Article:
The start of the 2020-2021 school year will be like no other. As every aspect of life has been impacted by COVID-19, one of the most consistent – education – has been turned upside down. After finishing the 2019-2020 school year at home, Bryan ISD is ready to welcome students back into the classroom, but only if the family is comfortable with that choice. In fact, the school district that prides itself on offering the most academic choices for students is also committed to offering an excellent learning environment for all students during COVID-19, whether that learning happens on-campus, at-home, or in a hybrid form for students in grades 7-12.
Anchoring this new way of learning is the Bryan ISD Return to Learn Plan. The 45-page document covers every aspect of learning at-home, on-campus, or in the hybrid model so parents and students can make the best decisions for their families.
“40 different teams focused on specific areas of the plan. Teams were comprised of administrators, teachers, instructional coaches, counselors, and many more,” said Christina Richardson, Bryan ISD Director of Advanced Academics, one of the leads on developing the plan.
With constantly changing information and regulations being presented by the Texas Education Agency (TEA), Governor Abbott, the Texas Department of State Health Services (DSHS), and Attorney General Ken Paxton, balanced with the parents need to know to make an informed decision, the plan came together in just a couple of weeks.
“When you add it all up, it represents hundreds of hours total of research, collaboration, input, and editing, said Christian Rauch, an assistant principal at Bryan ISD’s Rayburn Intermediate School and another lead on the Return to Learn Plan. “And the plan is a working draft, so as we receive new information we’re adding it in, making updates, and keeping our parents informed.”
The topics are extensive. Much of the information for on-campus learning focuses on health safety, with mask requirements, mandated social distancing, limited student movement in the halls, no assemblies, and even major changes to how students receive their lunch with social distancing in line and all of the food placed on the tray before it’s handed to the student.
“Teams studied documents from TEA, DSHS, and CDC to make recommendations,” Richardson said. “Our goal was to provide families and staff information on the district priority of safety and wellbeing, and quality education options for students.”
To that end, the plan is also very detailed about the learning at-home experience. Students will be required to log in daily and complete lessons. They will work online in real-time with their teachers and fellow students through the learning management system Schoology, launched by Bryan ISD last spring. For students who are not able to log-on at the specified class time, they will still have the opportunity to review the lesson and complete the assignments, but they must turn their work in by 11:59 p.m. to be counted as “present” for that day. Per TEA guidelines, attendance will be taken just as if the student was on-campus.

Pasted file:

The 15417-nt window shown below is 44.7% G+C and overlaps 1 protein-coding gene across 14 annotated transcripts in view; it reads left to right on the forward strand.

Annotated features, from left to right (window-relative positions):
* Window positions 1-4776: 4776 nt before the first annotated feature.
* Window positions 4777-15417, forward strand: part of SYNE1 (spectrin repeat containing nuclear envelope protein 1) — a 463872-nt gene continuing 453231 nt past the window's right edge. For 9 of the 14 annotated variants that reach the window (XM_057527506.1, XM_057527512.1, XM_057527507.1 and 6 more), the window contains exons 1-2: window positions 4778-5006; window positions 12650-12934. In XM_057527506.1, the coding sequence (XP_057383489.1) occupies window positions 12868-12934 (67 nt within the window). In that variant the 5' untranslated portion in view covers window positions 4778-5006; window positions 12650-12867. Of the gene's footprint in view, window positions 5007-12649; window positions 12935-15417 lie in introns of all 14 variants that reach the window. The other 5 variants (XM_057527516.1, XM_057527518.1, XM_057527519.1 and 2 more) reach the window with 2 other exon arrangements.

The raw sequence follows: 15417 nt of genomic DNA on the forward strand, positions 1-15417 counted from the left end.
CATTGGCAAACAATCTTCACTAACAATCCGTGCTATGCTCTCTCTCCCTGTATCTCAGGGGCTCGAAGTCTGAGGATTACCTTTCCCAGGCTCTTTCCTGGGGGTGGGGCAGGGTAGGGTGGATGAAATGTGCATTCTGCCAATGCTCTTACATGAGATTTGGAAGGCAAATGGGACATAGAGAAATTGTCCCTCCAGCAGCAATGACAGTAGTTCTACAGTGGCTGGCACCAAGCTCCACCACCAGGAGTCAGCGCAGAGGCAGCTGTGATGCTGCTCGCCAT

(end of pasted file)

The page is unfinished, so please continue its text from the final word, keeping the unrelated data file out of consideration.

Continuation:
“It’s important for parents to understand that whether learning on-campus or at-home, their students are expected to be ‘in school’ every day,” said Dr. Barbara Ybarra, associate superintendent for teaching and learning. “This will be different than last Spring when students turned in assignments weekly. We’ve had time to learn from that experience, solidify our plan, and create an at-home learning environment that will best replicate the experience of learning on-campus because we know the best learning environment is one where the students are interacting in a classroom setting with a highly-qualified, certified Bryan ISD teacher.”
While parents have chosen for their students to learn on-campus or at-home, the school district knows the situation with COVID-19 is rapidly changing. So, the best option for a family right now may not be the best option later in the fall. For that reason, Bryan ISD parents can change their learning preference every six weeks, and the Return to Learn plan coupled with their learning experience can guide that decision.
“The plan continues to be updated as we receive more questions from parents, staff, and the community,” Richardson said. “As TEA information changes or we receive program updates the plan and frequently asked questions are updated as well. With every decision, Bryan ISD will put children first, and in doing that make the health safety of our students and staff our top priority”
And, keep everyone on the same page through the Return to Learn Plan.
“I would say it’s our guidebook to keep everyone aligned and safe with the most up-to-date information the district has to offer,” Rauch said. “It’s about how we can best care for students, staff, and families in this critical time.”
So, while the start of the school year will be different than any other, one thing will remain the same: whether on-campus or at-home, Bryan ISD teachers, staff, and administrators will be excited to welcome back their students and get back to learning.